2016 John Howes Lecture in Japanese Studies

Postwar Tokyo: Capital of a Ruined Empire

A lecture by Dr. Seiji M. Lippit (University of California, Los Angeles)


Thursday, November 17, 2016
5pm Reception with refreshments
6pm Lecture
Auditorium, Asian Centre, 1871 West Mall, Vancouver

Free & open to the public – registration required. 

In the aftermath of World War II, the city of Tokyo lay in a state of devastation. The capital of what had once been a massive overseas empire was reduced to ruins by the unrelenting Allied aerial bombardment and now faced occupation by a foreign military power for the first time in the nation’s history. At the same time, the city was also the site of a remarkable efflorescence of literature and culture in the immediate postwar period, as intellectuals and artists, many of them returning to the city from the countryside or from overseas territories, grappled with a simultaneous sense of immense loss and hopeful visions of the future. This talk examines ways in which the city of Tokyo—as both a material site and as a space of representation—shaped one of the most productive periods in modern cultural history. It focuses in particular on Tokyo’s materialization of a core contradiction underlying the experience of this historical moment: the city embodied on the one hand a sense of radical historical rupture, while, at the same time, it also framed the spectral return of the imperial past, which haunted the reconstruction of the city and the nation in the years after the war. The talk will examine a number of recurrent themes and images in literature and popular culture, including representations of the capital in ruins, the city under occupation, and the cultural space of the black markets.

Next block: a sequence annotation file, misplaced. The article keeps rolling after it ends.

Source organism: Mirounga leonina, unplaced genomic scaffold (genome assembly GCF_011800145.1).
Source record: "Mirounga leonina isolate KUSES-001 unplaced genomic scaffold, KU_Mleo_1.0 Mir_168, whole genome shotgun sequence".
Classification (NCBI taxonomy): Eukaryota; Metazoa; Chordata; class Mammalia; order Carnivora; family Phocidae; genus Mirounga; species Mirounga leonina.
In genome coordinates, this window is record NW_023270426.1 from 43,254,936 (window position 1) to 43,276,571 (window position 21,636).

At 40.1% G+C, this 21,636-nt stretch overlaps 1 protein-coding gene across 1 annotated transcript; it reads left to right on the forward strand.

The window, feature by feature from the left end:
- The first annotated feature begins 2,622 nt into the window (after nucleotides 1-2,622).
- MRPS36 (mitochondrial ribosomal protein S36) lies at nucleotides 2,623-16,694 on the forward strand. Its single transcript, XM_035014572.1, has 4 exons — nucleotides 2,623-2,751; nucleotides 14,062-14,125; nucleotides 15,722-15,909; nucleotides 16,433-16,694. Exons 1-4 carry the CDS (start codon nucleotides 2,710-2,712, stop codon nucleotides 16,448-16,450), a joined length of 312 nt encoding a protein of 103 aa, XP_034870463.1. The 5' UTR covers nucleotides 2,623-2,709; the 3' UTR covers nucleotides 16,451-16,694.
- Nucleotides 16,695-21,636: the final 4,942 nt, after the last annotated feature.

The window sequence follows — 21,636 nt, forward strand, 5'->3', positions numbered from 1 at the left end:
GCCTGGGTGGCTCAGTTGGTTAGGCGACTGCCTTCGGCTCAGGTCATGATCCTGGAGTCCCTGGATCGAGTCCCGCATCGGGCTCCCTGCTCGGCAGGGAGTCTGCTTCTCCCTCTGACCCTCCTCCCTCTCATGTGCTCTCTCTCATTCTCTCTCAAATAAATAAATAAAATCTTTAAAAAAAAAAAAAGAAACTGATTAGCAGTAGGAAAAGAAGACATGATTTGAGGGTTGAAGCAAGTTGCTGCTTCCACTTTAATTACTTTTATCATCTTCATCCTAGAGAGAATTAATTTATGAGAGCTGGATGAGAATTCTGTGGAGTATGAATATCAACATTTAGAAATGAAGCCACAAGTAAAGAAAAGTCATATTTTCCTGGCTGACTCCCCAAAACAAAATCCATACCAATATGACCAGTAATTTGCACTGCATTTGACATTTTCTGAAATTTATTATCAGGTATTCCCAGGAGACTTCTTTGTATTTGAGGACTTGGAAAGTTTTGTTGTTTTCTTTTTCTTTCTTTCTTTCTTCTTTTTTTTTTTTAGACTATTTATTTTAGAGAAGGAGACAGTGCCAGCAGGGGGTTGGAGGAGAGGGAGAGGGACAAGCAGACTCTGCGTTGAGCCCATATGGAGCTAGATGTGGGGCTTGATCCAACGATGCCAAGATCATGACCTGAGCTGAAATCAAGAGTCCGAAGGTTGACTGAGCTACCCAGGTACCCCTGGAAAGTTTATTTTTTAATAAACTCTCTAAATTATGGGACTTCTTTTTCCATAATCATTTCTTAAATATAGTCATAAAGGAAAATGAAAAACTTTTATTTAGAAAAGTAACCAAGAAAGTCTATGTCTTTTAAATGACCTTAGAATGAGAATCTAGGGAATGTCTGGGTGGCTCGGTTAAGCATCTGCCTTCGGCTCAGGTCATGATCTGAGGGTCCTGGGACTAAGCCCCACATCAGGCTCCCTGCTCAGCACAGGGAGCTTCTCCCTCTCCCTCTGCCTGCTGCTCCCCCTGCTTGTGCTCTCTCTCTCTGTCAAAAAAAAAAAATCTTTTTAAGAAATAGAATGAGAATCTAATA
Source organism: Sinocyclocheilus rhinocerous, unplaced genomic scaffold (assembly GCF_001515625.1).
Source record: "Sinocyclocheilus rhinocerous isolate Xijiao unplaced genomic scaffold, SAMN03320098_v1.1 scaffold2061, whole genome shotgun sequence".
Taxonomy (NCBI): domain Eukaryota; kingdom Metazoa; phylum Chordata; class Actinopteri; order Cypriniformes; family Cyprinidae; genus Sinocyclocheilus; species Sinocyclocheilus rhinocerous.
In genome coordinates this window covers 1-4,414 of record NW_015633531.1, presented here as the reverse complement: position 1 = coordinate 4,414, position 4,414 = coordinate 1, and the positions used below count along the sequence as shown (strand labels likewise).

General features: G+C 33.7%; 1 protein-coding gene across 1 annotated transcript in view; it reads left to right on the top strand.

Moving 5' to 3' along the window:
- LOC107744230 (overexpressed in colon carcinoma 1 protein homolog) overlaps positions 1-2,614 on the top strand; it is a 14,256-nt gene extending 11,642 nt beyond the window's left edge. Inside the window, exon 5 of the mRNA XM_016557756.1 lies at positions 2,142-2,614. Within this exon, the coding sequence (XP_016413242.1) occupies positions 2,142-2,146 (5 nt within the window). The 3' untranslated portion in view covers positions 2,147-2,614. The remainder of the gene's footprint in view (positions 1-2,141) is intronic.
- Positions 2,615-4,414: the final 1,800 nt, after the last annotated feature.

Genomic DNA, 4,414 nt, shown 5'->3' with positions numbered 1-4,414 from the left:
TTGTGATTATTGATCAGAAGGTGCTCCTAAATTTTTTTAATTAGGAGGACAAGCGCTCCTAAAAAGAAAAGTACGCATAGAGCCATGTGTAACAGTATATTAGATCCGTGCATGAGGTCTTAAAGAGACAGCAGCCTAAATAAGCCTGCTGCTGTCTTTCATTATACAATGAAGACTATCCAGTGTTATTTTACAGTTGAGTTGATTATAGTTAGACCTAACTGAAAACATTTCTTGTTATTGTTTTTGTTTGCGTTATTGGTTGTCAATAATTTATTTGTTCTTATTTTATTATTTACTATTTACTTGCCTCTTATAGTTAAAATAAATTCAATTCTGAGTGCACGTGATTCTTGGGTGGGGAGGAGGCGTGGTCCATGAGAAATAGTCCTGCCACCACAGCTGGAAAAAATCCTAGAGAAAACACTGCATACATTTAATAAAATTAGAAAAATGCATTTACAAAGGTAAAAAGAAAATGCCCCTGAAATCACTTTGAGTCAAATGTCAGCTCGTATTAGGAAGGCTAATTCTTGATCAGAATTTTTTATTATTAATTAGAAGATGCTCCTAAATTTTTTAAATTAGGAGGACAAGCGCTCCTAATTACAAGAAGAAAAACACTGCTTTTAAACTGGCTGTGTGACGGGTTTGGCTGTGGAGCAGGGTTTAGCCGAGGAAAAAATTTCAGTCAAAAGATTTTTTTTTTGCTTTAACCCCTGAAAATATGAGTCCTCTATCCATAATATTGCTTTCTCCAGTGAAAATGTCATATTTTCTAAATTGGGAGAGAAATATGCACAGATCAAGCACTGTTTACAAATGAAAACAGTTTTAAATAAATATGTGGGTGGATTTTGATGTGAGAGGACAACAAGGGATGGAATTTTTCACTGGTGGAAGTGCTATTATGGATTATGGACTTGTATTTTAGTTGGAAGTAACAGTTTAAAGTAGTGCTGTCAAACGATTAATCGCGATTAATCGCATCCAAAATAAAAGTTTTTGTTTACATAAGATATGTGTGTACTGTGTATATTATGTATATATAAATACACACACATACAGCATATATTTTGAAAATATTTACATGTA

Speaker Bio

seiji-lippit-profile-photo-croppedSeiji M. Lippit teaches modern Japanese literature and culture at UCLA. His research examines the intersections of modernism, mass culture, urban space, and minority literature, with a recent focus on representations of decolonization, occupation, and the transformation of national consciousness in postwar Japan. His publications include Topographies of Japanese Modernism (Columbia UP, 2002), an examination of modernist fiction in 1920s and 30s Japan, as well as the edited volume The Essential Akutagawa (Marsilio, 1999), an anthology of writings by the celebrated writer Akutagawa Ryūnosuke. He also edited the translation of contemporary philosopher and cultural critic Kojin Karatani’s History and Repetition (Columbia UP, 2011). He is currently completing a book project on the cultures of decolonization in Tokyo in the wake of empire’s collapse.